For some reason, her heart started beating quickly. Stop it, Nancy Drew, Molly thought. She lightly rolled the object in her hands and it seemed to unwrap itself. The content was a small sculpture of a wolf. No, a man. No … a man turning into a wolf.


Jacob Black rode his motorcycle back to his home at the end of a typical day. He had been working at his auto repair shop in Forks, Washington, with his friends Quil and Embry. They had started the shop about eight years ago, after Jacob had returned from his spirit quest.

When he had left – no, escaped – eight years before, he had been a heartbroken, angry young man. The love of his life and best friend was about to marry his mortal enemy, a vampire, and he had not been able to face life, so he had fled to the Canadian wilderness and lived off the land in his spirit wolf form. When he had returned, he had felt older and wiser. He had been ready to put aside his personal issues and focus on the pack and the tribe. He had been ready to be a man and accept his life.

When Jacob had left, Sam Uley had been Alpha of the pack. After a showdown fight that was sanctioned by the Elders of the tribe, Jacob had become the Alpha and Sam the Beta. Jacob had immersed himself in the tribe. He was involved in all the council meetings, met regularly with the Elders, was leader of the wolf pack, and was sought for his advise in matters happening with the younger members of the tribe. Since his first love and her in-laws had moved to Europe, things were much quieter in La Push. Jacob and his best friends Embry and Quil had opened their car repair shop in nearby Forks through a combination of small business loans, a great deal from the shop's former owner (who had been Jacob's former boss), and some shrewd investments by their psychic financial advisor. After a year, they had been able to break even, and since then had a steady clientele. Thanks to the close relationship between Jacob's father and the police chief, they also were the mechanics of the Forks police force. Life was good.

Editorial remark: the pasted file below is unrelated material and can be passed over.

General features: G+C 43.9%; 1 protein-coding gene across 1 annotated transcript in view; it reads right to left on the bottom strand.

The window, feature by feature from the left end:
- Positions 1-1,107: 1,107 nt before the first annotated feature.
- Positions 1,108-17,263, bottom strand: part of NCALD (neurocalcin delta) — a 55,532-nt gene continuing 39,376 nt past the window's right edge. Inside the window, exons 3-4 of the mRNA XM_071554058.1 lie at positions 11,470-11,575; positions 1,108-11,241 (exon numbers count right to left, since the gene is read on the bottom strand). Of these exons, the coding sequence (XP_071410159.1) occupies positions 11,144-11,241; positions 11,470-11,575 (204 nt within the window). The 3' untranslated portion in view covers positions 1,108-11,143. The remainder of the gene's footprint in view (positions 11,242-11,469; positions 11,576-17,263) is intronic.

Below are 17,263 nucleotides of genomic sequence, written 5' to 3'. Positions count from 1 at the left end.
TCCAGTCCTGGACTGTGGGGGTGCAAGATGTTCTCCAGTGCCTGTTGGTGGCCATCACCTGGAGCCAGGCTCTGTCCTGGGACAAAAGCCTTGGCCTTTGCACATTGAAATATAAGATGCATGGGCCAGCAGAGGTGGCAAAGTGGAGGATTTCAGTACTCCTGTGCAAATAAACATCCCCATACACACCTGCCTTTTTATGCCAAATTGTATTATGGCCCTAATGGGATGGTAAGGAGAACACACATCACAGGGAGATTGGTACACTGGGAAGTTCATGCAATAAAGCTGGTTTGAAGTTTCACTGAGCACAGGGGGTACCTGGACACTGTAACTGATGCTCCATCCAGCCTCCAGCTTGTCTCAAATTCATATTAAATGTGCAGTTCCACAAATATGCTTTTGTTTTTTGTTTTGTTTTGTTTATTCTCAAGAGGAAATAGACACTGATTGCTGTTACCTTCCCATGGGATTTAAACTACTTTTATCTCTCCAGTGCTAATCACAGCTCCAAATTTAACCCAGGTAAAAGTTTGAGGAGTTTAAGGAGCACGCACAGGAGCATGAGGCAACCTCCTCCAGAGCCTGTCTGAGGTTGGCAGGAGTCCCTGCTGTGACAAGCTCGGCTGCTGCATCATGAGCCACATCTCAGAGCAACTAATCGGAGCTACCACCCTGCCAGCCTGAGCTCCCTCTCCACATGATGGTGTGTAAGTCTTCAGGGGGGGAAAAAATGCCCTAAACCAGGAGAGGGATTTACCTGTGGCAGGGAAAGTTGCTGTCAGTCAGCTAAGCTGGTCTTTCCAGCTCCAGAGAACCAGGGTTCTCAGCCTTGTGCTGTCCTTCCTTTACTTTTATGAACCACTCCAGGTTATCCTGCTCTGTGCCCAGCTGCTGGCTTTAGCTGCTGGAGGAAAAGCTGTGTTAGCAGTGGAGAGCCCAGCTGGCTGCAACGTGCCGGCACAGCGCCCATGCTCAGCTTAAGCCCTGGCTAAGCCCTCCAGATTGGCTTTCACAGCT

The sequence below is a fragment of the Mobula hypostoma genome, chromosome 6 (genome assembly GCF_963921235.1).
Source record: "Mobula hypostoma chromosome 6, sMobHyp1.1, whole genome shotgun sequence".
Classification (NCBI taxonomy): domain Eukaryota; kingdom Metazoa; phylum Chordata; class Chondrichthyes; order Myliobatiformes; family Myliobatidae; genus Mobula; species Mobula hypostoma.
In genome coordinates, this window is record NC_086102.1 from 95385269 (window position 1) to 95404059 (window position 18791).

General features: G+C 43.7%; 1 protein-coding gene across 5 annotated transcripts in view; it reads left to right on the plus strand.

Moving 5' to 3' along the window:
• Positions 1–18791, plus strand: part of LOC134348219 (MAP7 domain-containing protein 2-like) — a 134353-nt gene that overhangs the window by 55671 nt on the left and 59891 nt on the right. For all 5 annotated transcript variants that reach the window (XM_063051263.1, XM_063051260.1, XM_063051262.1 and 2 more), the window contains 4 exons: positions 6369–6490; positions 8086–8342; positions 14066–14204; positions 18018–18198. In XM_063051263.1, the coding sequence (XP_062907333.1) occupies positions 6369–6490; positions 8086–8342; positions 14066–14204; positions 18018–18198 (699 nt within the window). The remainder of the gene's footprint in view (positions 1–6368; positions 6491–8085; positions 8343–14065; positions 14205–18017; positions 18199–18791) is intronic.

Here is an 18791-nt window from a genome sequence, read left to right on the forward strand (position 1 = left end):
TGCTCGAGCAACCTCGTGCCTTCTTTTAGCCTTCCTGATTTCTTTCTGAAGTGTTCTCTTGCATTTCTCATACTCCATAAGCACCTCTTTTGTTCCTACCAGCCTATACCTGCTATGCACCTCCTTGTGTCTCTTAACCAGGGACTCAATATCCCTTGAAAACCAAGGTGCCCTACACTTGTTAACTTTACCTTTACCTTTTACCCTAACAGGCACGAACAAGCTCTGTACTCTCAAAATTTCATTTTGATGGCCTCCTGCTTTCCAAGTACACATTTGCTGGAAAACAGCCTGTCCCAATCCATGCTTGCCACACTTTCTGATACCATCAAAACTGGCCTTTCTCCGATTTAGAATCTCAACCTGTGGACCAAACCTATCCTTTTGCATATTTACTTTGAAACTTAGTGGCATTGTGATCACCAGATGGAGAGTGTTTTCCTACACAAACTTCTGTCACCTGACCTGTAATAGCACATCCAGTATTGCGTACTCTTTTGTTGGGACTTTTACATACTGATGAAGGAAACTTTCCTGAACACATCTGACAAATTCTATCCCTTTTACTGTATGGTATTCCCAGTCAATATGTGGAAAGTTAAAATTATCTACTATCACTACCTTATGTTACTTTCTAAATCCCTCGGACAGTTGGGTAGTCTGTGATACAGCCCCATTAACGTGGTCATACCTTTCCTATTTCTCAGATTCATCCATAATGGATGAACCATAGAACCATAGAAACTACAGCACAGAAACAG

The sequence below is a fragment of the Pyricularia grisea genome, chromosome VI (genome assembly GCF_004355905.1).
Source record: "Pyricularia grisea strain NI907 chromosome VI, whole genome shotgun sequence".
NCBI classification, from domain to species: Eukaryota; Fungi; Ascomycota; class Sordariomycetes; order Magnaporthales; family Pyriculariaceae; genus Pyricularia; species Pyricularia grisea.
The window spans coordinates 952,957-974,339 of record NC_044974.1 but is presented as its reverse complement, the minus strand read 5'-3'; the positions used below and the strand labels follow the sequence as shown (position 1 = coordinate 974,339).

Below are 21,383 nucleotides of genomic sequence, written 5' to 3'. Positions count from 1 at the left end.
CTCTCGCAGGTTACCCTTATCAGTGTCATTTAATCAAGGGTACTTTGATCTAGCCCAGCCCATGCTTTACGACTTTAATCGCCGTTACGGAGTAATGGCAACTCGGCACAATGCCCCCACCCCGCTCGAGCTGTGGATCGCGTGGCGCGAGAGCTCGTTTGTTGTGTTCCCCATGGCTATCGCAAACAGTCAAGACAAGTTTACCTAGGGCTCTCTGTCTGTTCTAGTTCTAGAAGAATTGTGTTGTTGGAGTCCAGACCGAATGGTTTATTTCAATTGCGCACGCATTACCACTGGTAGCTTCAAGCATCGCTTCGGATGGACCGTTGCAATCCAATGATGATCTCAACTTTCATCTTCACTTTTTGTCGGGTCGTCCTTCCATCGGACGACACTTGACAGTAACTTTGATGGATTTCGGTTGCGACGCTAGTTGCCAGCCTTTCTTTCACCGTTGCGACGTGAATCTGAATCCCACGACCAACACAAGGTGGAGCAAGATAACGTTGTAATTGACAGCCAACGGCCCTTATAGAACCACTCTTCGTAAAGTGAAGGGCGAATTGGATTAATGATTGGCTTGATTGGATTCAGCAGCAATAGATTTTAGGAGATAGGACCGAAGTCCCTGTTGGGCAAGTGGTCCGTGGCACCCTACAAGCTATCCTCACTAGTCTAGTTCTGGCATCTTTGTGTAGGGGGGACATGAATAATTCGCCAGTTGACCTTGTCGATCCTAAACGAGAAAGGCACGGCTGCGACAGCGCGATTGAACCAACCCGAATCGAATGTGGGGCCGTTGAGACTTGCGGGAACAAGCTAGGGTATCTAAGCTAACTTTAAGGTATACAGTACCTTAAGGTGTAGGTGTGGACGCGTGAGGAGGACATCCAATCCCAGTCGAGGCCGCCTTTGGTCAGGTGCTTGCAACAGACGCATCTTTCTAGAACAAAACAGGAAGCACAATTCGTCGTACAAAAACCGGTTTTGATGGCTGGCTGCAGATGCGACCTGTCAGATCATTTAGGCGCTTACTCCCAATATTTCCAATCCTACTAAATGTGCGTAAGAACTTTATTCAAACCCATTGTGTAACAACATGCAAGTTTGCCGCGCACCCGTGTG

There was one thing missing in his life. Jacob had never loved another woman after his heartbreak at 16. There were hookups, rendezvous, and casual dating, but he never let another girl get close to him. His father Billy Black, who was one of the Elders, hinted for grandkids regularly. His older twin sisters Rebecca and Rachel had already given him rugrats, but Rebecca was in Hawaii, and Billy wanted Jacob to start producing some kids of his own as well. But his father understood Jacob's fear of heartbreak-- not only his own, but also that he could cause someone else's in case he imprinted--so Billy kept his nagging to a limit.

"Hey, Dad, I'm home," Jacob called as he walked in the front door of their house. Although an adult, Jacob kept his room at his father's residence. Billy was independent, but in a wheelchair, so Jacob felt obliged to stay in his childhood home. He never had felt the need to leave; hookups could happen in cars, in the woods, or at her place, so there was no need for him to move out.

Billy was finishing a conversation on the phone. "Alright, Bob, we'll be there on Wednesday. See you then." Billy wheeled himself into the kitchen where Jacob was getting himself a cold beer.

"Jacob, what are you doing next Wednesday?" Billy asked.

Jacob took a swig of beer and frowned. "You know, Dad, working at the shop."

Billy wheeled himself to the kitchen table. "Can you drive me to Seattle? I need to meet with an old friend at the University of Washington. They found a pretty interesting Quileute artifact at the museum today."

Jacob shook his head in astonishment. It was a strange request. He would do anything for his father, but this was a surprise. "Are you kidding me? That's a four-hour drive. Why don't they come here?"

"I have a feeling this will be pretty big. There's nothing else like it, and I want to see this in person."


A/N: Thank you for reading my first big fic! Now, please review, and I'll send you a teaser for the next chapter, when Jacob and Molly meet. (BTW, this fic will not be abandoned; I've already outlined the entire fic and have written the last chapter. I plan to post weekly.)

(Regarding the showdown between Sam and Jacob, it's similar to the fight in the excellent Blackwater fic, "Red Sky at Morning" by Princess Bertha. Yeah, Jacob wins that one, too.)